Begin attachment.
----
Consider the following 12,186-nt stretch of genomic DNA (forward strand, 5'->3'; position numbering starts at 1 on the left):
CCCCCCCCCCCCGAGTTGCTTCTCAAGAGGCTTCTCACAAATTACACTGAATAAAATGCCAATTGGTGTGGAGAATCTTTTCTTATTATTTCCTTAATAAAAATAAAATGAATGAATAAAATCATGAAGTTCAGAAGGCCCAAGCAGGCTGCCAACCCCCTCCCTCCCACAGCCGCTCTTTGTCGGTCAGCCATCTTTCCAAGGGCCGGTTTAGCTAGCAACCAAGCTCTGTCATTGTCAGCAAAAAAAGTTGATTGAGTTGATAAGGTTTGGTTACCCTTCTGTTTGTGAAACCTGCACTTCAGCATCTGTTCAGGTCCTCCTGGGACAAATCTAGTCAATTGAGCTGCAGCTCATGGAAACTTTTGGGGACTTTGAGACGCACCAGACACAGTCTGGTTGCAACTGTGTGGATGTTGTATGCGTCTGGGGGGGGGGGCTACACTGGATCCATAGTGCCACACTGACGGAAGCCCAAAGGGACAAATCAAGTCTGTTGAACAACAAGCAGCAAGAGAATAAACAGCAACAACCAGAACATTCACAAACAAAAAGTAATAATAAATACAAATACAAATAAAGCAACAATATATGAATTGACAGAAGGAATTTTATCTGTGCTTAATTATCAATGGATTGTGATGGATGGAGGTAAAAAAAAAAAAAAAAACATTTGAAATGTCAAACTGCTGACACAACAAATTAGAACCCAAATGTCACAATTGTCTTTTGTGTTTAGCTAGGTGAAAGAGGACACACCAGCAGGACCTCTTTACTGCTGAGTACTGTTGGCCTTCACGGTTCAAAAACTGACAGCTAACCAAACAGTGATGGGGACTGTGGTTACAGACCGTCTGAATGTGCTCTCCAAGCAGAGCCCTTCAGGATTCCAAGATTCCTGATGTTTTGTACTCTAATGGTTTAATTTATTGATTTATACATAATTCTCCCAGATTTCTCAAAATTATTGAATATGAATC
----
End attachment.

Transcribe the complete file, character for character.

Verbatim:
Consider the following 12,186-nt stretch of genomic DNA (forward strand, 5'->3'; position numbering starts at 1 on the left):
CCCCCCCCCCCCGAGTTGCTTCTCAAGAGGCTTCTCACAAATTACACTGAATAAAATGCCAATTGGTGTGGAGAATCTTTTCTTATTATTTCCTTAATAAAAATAAAATGAATGAATAAAATCATGAAGTTCAGAAGGCCCAAGCAGGCTGCCAACCCCCTCCCTCCCACAGCCGCTCTTTGTCGGTCAGCCATCTTTCCAAGGGCCGGTTTAGCTAGCAACCAAGCTCTGTCATTGTCAGCAAAAAAAGTTGATTGAGTTGATAAGGTTTGGTTACCCTTCTGTTTGTGAAACCTGCACTTCAGCATCTGTTCAGGTCCTCCTGGGACAAATCTAGTCAATTGAGCTGCAGCTCATGGAAACTTTTGGGGACTTTGAGACGCACCAGACACAGTCTGGTTGCAACTGTGTGGATGTTGTATGCGTCTGGGGGGGGGGGCTACACTGGATCCATAGTGCCACACTGACGGAAGCCCAAAGGGACAAATCAAGTCTGTTGAACAACAAGCAGCAAGAGAATAAACAGCAACAACCAGAACATTCACAAACAAAAAGTAATAATAAATACAAATACAAATAAAGCAACAATATATGAATTGACAGAAGGAATTTTATCTGTGCTTAATTATCAATGGATTGTGATGGATGGAGGTAAAAAAAAAAAAAAAAACATTTGAAATGTCAAACTGCTGACACAACAAATTAGAACCCAAATGTCACAATTGTCTTTTGTGTTTAGCTAGGTGAAAGAGGACACACCAGCAGGACCTCTTTACTGCTGAGTACTGTTGGCCTTCACGGTTCAAAAACTGACAGCTAACCAAACAGTGATGGGGACTGTGGTTACAGACCGTCTGAATGTGCTCTCCAAGCAGAGCCCTTCAGGATTCCAAGATTCCTGATGTTTTGTACTCTAATGGTTTAATTTATTGATTTATACATAATTCTCCCAGATTTCTCAAAATTATTGAATATGAATC